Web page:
‘I was sleeping and he woke me up’: Sex abuse, violence and death at Kuper Island residential school

'I was sleeping and he woke me up': Sex abuse, violence and death at Kuper Island residential school
Watch Survivors share their horrific stories of abuse at Kuper Island residential school where at least 121 children died. April Lawrence reports.

WARNING: This story contains graphic content related to violence and abuse, and may be disturbing to some readers.

Tony Charlie lives in Chemainus just across the water from the place of his nightmares.

Charlie is a survivor of Kuper Island residential school. Known as ‘Canada’s Alcatraz‘, Indigenous children were trapped there, surrounded by water, and forced to endure horrific physical and sexual abuse.

A total of 121 children died at the school on Penelakut Island. Charlie says the grounds are currently being scanned by a team of researchers and more remains have already been found.

“I know they will find some bodies but I know they found 28 unmarked graves so far,” he said.

Charlie was 15 when he first arrived at Kuper Island residential school, also called Kuper Island School. The sexual abuse at the hands of a priest started soon after.

“He would come in there and sex abuse me and I was sleeping when he first done it, I was sleeping and he woke me up in the middle of the night and I was just shocked,” said Charlie.

Glen Doughty was eventually charged with sexually abusing more than a dozen boys and sentenced to three years in prison.

RELATED: First Nation Elder reacts after Pope acknowledges residential schools but doesn’t apologize

Victoria’s Eddy Charlie was also abused during his time at Kuper Island. The memories, decades later, still haunting.

“I got raped so many times and every time I look up when I’m laying down on in bed I see that priest’s face smiling down at me and I feel angry,” he said.

Charlie says the abuse got so bad one day he saw other kids pushing a log down a hill and saw a way out.

“I threw myself in front of the log and it rolled over me and broke almost every bone in my body, and you can see the scars on my head and on my face,” he said.

Others didn’t make it — two sisters drowned trying to swim away from the island and another student died from suicide.

The school was run by the Catholic church and the bishop of the Victoria Diocese says all survivors should be heard and believed.

“We are responsible, I do feel a responsibility, I do feel a responsibility to the individuals and the families,” said Bishop Gary Gordon.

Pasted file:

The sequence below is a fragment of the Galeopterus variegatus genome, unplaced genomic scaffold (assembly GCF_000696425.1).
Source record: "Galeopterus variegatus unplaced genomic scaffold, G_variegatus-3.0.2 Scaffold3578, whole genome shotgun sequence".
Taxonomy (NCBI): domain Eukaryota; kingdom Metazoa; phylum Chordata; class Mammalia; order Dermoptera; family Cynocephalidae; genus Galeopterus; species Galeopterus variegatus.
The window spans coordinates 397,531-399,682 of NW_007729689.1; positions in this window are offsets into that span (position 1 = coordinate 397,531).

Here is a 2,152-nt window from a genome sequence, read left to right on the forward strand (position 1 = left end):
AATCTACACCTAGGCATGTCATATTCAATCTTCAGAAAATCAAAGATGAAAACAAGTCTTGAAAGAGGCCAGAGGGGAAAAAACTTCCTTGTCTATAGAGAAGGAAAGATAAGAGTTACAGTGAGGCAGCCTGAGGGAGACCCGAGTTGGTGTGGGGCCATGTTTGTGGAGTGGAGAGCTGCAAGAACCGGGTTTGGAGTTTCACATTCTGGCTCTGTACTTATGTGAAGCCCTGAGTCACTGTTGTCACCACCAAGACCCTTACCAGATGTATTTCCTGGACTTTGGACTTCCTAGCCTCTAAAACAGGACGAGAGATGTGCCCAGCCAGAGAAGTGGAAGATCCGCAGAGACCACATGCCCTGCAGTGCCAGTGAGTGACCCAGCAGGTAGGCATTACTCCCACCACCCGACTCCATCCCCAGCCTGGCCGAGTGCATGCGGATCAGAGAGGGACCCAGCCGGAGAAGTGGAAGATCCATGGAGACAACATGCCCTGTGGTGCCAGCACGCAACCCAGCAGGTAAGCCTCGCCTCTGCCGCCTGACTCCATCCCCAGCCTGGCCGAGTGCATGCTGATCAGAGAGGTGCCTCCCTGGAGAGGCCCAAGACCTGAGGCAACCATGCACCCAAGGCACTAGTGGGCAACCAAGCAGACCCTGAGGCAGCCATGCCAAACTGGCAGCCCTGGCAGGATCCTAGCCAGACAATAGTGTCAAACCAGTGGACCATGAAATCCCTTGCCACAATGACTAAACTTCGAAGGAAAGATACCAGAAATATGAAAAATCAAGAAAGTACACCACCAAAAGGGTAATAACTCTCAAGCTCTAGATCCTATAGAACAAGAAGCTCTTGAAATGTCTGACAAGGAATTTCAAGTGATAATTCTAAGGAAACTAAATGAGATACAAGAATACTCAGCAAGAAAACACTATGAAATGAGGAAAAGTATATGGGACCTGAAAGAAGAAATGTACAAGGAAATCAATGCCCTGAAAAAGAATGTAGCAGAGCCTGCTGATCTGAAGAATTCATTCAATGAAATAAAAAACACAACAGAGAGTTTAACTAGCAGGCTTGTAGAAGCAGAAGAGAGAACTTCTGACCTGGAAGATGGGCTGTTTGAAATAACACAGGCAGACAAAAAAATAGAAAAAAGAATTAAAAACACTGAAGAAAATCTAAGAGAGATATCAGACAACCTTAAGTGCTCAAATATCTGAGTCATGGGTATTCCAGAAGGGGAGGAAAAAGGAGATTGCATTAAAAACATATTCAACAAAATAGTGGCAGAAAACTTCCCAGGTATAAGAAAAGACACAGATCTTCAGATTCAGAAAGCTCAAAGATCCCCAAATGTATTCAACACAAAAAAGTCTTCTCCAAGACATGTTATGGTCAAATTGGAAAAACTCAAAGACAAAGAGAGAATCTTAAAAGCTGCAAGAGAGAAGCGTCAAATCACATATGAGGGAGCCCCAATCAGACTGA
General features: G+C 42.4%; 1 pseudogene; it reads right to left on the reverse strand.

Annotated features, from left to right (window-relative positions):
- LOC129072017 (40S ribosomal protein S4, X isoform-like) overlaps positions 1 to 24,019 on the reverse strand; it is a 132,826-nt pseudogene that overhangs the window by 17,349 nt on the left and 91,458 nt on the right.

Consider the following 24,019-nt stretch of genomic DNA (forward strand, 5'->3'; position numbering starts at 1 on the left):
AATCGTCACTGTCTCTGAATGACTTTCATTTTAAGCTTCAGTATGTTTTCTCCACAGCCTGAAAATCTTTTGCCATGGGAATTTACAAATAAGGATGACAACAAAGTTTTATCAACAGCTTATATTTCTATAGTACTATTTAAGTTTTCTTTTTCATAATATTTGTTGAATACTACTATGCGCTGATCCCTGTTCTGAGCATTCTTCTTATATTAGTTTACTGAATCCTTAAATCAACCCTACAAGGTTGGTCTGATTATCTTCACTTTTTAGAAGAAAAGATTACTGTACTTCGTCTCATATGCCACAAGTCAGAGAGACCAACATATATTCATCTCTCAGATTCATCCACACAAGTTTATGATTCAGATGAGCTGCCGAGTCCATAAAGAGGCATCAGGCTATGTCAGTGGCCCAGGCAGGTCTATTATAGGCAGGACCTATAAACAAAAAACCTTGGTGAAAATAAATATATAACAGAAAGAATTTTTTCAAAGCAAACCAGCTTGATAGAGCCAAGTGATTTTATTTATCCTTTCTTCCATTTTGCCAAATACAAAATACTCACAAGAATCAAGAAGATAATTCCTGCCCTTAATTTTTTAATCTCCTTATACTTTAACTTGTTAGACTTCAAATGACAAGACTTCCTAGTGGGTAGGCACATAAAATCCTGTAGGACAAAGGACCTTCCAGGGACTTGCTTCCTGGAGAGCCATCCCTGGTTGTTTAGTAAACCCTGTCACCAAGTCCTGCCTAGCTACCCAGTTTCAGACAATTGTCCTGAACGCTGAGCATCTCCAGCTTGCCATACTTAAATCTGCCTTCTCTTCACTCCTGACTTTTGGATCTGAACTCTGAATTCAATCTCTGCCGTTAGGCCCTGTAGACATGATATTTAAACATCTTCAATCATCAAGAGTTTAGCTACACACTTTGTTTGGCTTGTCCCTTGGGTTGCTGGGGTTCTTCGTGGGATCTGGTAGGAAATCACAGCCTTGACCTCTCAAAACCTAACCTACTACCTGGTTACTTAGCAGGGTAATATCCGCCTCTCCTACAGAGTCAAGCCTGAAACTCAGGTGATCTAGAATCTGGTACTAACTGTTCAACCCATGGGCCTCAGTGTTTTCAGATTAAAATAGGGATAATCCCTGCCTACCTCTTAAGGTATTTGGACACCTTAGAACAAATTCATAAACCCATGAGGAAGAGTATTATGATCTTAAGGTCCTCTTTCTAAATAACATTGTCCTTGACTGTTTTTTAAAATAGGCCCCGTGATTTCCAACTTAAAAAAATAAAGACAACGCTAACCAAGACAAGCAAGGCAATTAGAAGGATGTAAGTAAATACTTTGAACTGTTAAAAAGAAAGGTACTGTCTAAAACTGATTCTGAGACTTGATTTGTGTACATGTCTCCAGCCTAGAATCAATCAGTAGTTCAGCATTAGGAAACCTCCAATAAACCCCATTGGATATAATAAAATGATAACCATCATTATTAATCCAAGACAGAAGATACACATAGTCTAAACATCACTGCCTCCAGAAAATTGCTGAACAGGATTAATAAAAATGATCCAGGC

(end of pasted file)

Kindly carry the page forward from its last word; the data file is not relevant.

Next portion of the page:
Gordon says he’s made many personal apologies for the incredible harms done and he urges anyone still defending the church or doubting survivors, to stop.

“Take off your rose-coloured glasses, get to know an Indigenous person and listen to the stories,” he said. “My word to those folks who want to live in a place of denial, we just have to acknowledge what’s good and name what’s wrong and deal with it up front and honestly.”

Gordon says the diocese has made three commitments to survivors: to help, if invited, with the search for more remains, to hand over any remaining documents, and to assist in providing mental health supports for survivors.

Tony Charlie has put his experiences at Kuper Island on paper with plans to publish his memoirs this fall.

“I will continue to share my story so people understand us,” he said.

“If they hear our story and try to understand it, you’re giving us the opportunity to find healing that’s helpful in our own ways,” said Eddy Charlie.

Anyone experiencing pain or distress as a result of their residential school experience can call the 24/7 National Indian Residential School Crisis Line at 1-866 925-4419.

[email protected]

This is part two of a four-part series taking a closer look at the history of residential schools on Vancouver Island.

Part One: A brief history of Vancouver Island’s five residential schools, and the children who died there

Part Three: ‘I had the shock treatment’: Island survivors share experiences at Indian hospital, day schools

Part Four: ‘We want our children to thrive’: Island residential school survivors share hopes for future

April LawrenceApril Lawrence

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